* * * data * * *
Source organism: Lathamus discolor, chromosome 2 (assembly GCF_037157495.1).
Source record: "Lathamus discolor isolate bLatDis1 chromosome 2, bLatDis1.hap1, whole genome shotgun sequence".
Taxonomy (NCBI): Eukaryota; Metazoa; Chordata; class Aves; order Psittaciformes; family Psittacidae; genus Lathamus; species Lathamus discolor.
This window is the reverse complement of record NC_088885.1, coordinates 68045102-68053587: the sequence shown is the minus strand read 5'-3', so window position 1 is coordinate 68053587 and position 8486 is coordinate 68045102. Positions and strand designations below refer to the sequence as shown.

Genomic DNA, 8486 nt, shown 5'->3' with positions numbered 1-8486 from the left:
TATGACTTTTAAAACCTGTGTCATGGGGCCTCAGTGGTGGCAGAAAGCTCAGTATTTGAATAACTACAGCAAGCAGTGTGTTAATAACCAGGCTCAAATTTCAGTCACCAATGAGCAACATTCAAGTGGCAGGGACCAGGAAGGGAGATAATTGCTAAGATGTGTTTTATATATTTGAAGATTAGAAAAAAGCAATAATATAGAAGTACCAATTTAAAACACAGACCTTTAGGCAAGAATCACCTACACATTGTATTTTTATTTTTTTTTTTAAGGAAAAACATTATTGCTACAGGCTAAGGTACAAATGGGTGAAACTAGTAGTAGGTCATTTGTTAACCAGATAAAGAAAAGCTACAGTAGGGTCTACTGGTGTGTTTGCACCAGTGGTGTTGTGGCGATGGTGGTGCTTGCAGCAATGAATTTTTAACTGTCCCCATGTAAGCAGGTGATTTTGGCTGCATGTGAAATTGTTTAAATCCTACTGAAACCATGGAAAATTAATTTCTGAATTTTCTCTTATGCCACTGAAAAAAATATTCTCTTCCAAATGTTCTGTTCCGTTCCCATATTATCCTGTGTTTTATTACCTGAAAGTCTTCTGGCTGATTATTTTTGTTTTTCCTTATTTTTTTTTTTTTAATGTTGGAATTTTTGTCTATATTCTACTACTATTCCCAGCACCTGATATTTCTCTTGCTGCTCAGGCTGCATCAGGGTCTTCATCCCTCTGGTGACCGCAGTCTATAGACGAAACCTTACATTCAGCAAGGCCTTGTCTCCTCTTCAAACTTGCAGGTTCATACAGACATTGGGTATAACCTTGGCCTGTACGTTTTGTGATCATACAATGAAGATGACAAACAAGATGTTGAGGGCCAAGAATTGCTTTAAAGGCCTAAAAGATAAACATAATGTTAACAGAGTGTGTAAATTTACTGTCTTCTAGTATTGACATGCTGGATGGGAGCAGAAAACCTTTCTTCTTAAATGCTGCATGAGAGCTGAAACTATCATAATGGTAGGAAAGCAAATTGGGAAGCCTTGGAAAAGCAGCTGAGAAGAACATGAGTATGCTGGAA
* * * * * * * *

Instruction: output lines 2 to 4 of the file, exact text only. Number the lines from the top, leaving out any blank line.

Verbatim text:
Source record: "Lathamus discolor isolate bLatDis1 chromosome 2, bLatDis1.hap1, whole genome shotgun sequence".
Taxonomy (NCBI): Eukaryota; Metazoa; Chordata; class Aves; order Psittaciformes; family Psittacidae; genus Lathamus; species Lathamus discolor.
This window is the reverse complement of record NC_088885.1, coordinates 68045102-68053587: the sequence shown is the minus strand read 5'-3', so window position 1 is coordinate 68053587 and position 8486 is coordinate 68045102. Positions and strand designations below refer to the sequence as shown.